The collaboration between old, silent classic films and contemporary live music comes back to entertain film and music enthusiasts for the seventh time at the Manila International Silent Film Festival, which will run from August 23 to 25 at the Shangri-La Plaza Cineplex.
The festival, which remains the only one of its kind in Asia, brings together six films from Japan, Italy, Germany, the United States, Spain, and the Philippines this year. All six films will be accompanied by live music from OPM bands, some of which have already lent their music to earlier installments of the festival.
Teodoro Granados, executive director of the Film Development Council of the Philippines, emphasized the festival’s thrust to bridge the gap between the old and the new through a selection of films that present surprising contrasts.
“It was an era of silence, and yet, through the festival, we will witness that we share a language that pervades all cinemas all over the globe,” he said.
This was echoed by Filipino filmmaker Raymond Red, who is participating in the festival for the second year in a row with his film, Kamera Obskura, which won him the Best Director award and the Jury Prize at the Cinemalaya Film Festival in 2012.
“It would be interesting to see this film with new music, new interpretation. What is unique about this film is not a silent film, but it's not strictly the traditional classic silent film.”
“As a tribute to the lost heritage of silent films in Philippine cinema, we are creating the awareness and the way to finding more classic films from the Philippines,” he said.
The festival will kick off on August 23, Friday, 7:30 pm with an invitational screening of Japan’s Keisatsukan (A Police Officer), which follows a series of events that test the friendship between high school buddies Itami—a police officer—and Tetsuo. Investigating a bank heist that left his mentor, Sergeant Miyabe, seriously wounded, Itami slowly discovers that his friend Tetsuo might be the culprit. Pulso Band, a three-piece instrumental group, lends its rock and blues musical score to the film.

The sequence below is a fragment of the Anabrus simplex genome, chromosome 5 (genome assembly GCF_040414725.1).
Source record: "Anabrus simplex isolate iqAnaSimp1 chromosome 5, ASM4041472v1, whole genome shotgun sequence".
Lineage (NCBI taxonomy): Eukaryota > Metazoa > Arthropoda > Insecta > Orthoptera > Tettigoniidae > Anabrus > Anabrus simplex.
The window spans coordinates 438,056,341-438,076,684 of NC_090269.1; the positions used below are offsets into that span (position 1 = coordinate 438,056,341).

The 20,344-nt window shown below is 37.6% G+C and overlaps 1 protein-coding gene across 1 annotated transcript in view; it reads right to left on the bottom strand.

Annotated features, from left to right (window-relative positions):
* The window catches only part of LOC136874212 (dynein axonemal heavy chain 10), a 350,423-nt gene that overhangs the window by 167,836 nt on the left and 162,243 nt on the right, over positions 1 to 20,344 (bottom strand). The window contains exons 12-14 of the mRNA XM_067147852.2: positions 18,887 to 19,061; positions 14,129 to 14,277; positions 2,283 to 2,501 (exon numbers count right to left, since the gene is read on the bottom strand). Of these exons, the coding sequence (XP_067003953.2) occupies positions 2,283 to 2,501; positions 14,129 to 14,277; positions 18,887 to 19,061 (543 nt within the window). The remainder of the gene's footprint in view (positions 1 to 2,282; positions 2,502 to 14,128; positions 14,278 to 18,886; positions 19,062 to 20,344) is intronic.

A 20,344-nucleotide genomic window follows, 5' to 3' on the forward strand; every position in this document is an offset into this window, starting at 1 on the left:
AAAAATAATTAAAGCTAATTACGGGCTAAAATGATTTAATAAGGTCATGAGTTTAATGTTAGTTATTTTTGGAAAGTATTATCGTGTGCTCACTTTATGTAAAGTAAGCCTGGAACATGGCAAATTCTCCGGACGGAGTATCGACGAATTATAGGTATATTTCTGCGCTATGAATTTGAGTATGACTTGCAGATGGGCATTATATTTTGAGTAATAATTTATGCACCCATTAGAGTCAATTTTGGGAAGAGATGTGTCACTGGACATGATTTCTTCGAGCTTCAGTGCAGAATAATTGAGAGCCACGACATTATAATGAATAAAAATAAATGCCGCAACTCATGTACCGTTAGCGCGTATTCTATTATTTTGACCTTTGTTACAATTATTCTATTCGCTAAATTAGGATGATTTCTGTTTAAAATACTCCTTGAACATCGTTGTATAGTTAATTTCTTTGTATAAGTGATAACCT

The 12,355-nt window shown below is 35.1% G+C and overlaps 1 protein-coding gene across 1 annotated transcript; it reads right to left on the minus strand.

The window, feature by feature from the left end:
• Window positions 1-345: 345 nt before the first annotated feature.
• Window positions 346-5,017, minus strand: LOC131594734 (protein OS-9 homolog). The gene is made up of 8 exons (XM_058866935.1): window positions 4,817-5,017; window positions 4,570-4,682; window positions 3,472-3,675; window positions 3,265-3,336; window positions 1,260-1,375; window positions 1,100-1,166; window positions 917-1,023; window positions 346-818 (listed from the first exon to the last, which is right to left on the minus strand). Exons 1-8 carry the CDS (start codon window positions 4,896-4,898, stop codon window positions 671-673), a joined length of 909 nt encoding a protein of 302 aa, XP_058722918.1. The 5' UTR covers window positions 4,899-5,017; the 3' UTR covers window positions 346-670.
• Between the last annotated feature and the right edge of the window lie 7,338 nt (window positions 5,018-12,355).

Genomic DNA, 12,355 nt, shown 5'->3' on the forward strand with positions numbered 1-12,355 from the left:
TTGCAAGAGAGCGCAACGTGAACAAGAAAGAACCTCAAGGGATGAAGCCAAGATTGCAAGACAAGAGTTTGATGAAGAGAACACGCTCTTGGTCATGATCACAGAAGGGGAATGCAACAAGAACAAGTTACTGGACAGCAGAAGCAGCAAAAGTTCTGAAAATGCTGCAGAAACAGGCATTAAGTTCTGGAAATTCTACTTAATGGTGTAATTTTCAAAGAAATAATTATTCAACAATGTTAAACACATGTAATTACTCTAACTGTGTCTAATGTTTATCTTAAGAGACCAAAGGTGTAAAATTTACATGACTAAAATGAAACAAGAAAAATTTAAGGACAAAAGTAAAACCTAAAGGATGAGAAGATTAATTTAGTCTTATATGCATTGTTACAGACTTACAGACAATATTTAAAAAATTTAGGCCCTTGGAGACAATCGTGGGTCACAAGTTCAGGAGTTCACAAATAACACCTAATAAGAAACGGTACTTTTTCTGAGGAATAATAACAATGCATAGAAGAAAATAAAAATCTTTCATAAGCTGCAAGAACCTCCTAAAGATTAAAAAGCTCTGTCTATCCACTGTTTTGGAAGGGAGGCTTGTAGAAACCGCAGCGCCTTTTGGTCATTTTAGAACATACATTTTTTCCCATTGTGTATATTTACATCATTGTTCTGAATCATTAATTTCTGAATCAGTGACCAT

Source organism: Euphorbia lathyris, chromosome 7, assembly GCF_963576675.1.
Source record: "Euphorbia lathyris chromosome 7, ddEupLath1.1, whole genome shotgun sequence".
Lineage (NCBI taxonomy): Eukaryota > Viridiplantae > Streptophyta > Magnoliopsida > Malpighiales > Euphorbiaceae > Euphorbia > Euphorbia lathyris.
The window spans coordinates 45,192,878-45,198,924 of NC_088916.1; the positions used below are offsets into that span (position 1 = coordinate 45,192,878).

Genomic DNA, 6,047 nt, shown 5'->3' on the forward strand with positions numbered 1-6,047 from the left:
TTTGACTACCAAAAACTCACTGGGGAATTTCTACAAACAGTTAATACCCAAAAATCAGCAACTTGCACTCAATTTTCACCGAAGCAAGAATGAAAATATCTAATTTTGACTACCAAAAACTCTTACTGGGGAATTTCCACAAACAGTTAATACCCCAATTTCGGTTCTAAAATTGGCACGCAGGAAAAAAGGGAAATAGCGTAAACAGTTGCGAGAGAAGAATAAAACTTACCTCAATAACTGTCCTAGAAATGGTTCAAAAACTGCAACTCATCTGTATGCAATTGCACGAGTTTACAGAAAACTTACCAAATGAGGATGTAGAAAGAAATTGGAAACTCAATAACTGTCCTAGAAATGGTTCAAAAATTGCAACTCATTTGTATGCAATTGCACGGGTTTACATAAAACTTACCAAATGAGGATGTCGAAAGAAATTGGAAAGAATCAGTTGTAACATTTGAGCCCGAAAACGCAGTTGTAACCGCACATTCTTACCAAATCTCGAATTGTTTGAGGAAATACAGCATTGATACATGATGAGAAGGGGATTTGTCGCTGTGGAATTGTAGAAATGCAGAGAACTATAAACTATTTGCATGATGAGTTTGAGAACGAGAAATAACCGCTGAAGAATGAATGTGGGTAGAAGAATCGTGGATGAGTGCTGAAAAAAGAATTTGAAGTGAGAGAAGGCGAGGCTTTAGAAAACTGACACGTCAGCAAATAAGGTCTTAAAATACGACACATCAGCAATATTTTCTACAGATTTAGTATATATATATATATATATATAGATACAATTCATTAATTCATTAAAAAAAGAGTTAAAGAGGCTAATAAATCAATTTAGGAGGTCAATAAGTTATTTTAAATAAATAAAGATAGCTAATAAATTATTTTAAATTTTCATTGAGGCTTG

Italy’s La Grazia, one of the best films produced in Italy during the late ‘20s, will be screened on August 24, Saturday, 5 pm. The movie is based on the short story, Di Notte (At Night), written by 1894 Nobel Prize for Literature Grazia Deledda, and is an adaptation from the opera written by Deledda with Claudio Guastalla and Vicenzo Michetti. Set in the small village of Sardinia, a beautiful shepherdess finds herself carrying the child of her lover. Conflict arises as the couple’s passion and love clash with the strict honor code of the shepherds. The unique beats of Sino Sikat accompany the romantic and suspenseful plot of this film.
Germany will then present Ich möchte kein Mann sein (I don’t want to be a man) at 8 pm. Ossi, a spoiled teenager who likes playing poker, smoking, and flirting with young men, finds herself trapped when her uncle hires a tutor to supervise her. She tries to escape by dressing up as a man and plunges into the nightlife, but unexpectedly finds herself drinking man-to-man with her supervisor. Composers Jonas Baes and Pierre Oser, together with the Manila Composer’s Lab, provides musical background to Ossi’s colorful story.
The popular Phantom of the Opera from the USA premieres on August 25, Sunday, at 2 pm. Mysterious things happen at the Paris Opera House as the alleged Opera Ghost falls in love with opera singer Christine. Soon, Christine is kidnapped and her fiancé Raoul is set to rescue her within the undergrounds of the haunted opera house. One of the Philippines’ legendary rock-and-roll bands Razorback adds to the suspense of the show with its strong and powerful music.
Spain’s El Abuelo (The Grandfather), an adaptation of the novel by the reputed Benito Pérez Galdós, will be screened at 5 pm. When his son dies, the Count of Abrit finds out that one of his beloved granddaughters is illegitimate—a result of the dissolute life of his daughter-in-law. He begins a mission to find out who the real and rightful descendent of Abrit is. Quezon City-based band Earthmover cleverly incorporates its dramatic music to the story.
Finally, the Philippines’ very own Kamera Obskura, a meta-film that challenges Filipino viewers to travel back in time and relive the lost silent cinema heritage of its country, will close the festival at 8 pm. Film historians discover a rare Filipino silent film of unknown origins, and are fascinated as it turns out to be influenced by the expressionist cinema of the era—an element unfamiliar and rarely explored in Filipino cinema history. Local blues super group Spy brings its distinct blend of rock, jazz, reggae, and afro-beat to the scene.